Frontier Voicemail Email Forward

Frontier Communications

Frontier Communications has updated their voicemail system to allow for many features that I didn’t know were available until recently. (Thanks Kellie) You have the ability to login to a webpage that will let you listen, delete, and manage your voicemail. (Frontier Messaging)  The feature that I really like is the ability to forward voicemails to your email inbox.  I have had this feature turned on for a few days, and I really like it.  I have such a hard time checking my voicemail on my landline.  I think this will be the solution to helping me not have 10+ voicemails that I have not been able to respond to.

To turn this feature on:

1 – Log on to https://webmail.frontiermessaging.com with your phone number with area code as the username, and your voicemail pin is the password.

2 – Click Settings on the top right of the menu.

3 – Click Messaging in the sub-navigation menu.

4 – Under Voicemail Auto Forwarding, check the box that says “Auto-forward all voicemail messages as emails to:”

5 – Enter the email address under that you’d like to receive your voicemail on.

6 – Click Apply.

You are all set.  Your voicemail will appear with the number that called you if the Caller ID is available.  The attachment will be a .wav file that is playable on most smart phones.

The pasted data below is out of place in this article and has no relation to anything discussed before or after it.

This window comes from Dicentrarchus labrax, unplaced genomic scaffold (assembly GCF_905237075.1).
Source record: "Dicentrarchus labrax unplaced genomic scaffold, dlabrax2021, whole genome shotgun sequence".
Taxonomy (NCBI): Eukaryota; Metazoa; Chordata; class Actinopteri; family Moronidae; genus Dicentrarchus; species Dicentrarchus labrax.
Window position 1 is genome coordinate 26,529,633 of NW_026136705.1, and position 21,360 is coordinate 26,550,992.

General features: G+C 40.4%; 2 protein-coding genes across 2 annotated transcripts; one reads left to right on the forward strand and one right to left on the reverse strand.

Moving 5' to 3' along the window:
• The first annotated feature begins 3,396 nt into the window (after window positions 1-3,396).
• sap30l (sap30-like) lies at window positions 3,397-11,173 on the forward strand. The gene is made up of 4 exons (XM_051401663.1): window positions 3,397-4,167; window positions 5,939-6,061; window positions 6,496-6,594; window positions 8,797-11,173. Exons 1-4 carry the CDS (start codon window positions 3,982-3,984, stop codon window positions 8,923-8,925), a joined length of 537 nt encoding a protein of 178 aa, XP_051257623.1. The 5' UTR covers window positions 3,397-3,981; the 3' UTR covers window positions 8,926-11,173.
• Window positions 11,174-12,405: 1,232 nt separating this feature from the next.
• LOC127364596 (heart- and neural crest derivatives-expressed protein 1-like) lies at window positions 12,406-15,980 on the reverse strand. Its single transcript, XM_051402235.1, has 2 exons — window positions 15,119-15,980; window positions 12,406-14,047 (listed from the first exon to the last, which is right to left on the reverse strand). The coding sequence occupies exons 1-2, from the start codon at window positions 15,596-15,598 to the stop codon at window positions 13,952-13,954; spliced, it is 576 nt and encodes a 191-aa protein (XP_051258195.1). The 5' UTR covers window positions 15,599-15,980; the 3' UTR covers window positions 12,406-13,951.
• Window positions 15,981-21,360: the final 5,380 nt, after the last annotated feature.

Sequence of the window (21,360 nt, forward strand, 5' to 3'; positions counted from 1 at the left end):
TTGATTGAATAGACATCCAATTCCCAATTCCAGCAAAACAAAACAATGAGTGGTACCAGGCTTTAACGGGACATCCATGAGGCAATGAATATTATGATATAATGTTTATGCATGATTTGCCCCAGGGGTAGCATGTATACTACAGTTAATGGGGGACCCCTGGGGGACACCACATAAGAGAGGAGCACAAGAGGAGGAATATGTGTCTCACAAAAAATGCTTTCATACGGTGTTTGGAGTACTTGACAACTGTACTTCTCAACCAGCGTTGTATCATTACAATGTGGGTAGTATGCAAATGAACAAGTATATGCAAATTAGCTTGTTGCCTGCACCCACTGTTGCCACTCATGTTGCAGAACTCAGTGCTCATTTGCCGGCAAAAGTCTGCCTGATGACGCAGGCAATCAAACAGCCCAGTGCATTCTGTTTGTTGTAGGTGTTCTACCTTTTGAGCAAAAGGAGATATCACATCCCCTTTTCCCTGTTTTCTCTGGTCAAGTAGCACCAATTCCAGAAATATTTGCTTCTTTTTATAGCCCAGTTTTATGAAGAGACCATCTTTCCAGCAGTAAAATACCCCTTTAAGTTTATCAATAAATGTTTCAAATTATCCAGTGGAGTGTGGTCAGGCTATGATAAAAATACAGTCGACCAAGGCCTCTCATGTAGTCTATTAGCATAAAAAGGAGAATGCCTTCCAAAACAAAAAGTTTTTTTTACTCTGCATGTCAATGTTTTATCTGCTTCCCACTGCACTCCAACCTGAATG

My iPhone plays them back just fine, but one caveat is that the voicemail is seen as a music file by your smartphone so the voicemail will begin to play through its speaker.  If you are worried about the contents of the voicemail I would recommend wearing headphones, or remove yourself from earshot before clicking on the message.wav file attached to the email.  It is not quite as nice as Google Voice, but a huge step in the right direction.

Happy Birthday Mitch

A friend of mine, Mitch, was working the Wallow Fire with one of the Helicopter crews. He has his birthday while he was in Alpine so we decided to run up and see him. It rained on us, but Mitch showed Rustyn the helicopter they use. Rustyn loved Helicopters before sitting in one, but know he might be slightly obsessed. He has definitely had lots of opportunities to see them this summer.  The other guys in the crew even gave Rustyn a couple cookies to eat!